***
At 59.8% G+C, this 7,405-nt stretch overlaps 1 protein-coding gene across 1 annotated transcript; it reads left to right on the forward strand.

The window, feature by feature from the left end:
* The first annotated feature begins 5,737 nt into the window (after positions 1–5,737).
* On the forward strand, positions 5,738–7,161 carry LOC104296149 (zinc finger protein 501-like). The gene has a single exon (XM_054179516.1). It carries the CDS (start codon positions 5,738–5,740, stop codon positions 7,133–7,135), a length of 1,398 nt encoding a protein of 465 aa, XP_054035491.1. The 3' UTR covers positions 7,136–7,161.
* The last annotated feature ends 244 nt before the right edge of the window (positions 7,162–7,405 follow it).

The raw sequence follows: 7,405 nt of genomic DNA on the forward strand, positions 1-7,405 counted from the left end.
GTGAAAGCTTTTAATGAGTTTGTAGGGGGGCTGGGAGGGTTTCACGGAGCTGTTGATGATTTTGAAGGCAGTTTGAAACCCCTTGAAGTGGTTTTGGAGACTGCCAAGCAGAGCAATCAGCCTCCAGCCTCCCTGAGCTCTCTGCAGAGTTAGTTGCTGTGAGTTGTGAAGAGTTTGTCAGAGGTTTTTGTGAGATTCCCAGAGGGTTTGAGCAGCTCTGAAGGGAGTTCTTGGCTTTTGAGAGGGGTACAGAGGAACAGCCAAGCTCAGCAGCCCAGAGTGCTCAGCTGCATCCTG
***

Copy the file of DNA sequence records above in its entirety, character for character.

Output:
At 59.8% G+C, this 7,405-nt stretch overlaps 1 protein-coding gene across 1 annotated transcript; it reads left to right on the forward strand.

The window, feature by feature from the left end:
* The first annotated feature begins 5,737 nt into the window (after positions 1–5,737).
* On the forward strand, positions 5,738–7,161 carry LOC104296149 (zinc finger protein 501-like). The gene has a single exon (XM_054179516.1). It carries the CDS (start codon positions 5,738–5,740, stop codon positions 7,133–7,135), a length of 1,398 nt encoding a protein of 465 aa, XP_054035491.1. The 3' UTR covers positions 7,136–7,161.
* The last annotated feature ends 244 nt before the right edge of the window (positions 7,162–7,405 follow it).

The raw sequence follows: 7,405 nt of genomic DNA on the forward strand, positions 1-7,405 counted from the left end.
GTGAAAGCTTTTAATGAGTTTGTAGGGGGGCTGGGAGGGTTTCACGGAGCTGTTGATGATTTTGAAGGCAGTTTGAAACCCCTTGAAGTGGTTTTGGAGACTGCCAAGCAGAGCAATCAGCCTCCAGCCTCCCTGAGCTCTCTGCAGAGTTAGTTGCTGTGAGTTGTGAAGAGTTTGTCAGAGGTTTTTGTGAGATTCCCAGAGGGTTTGAGCAGCTCTGAAGGGAGTTCTTGGCTTTTGAGAGGGGTACAGAGGAACAGCCAAGCTCAGCAGCCCAGAGTGCTCAGCTGCATCCTG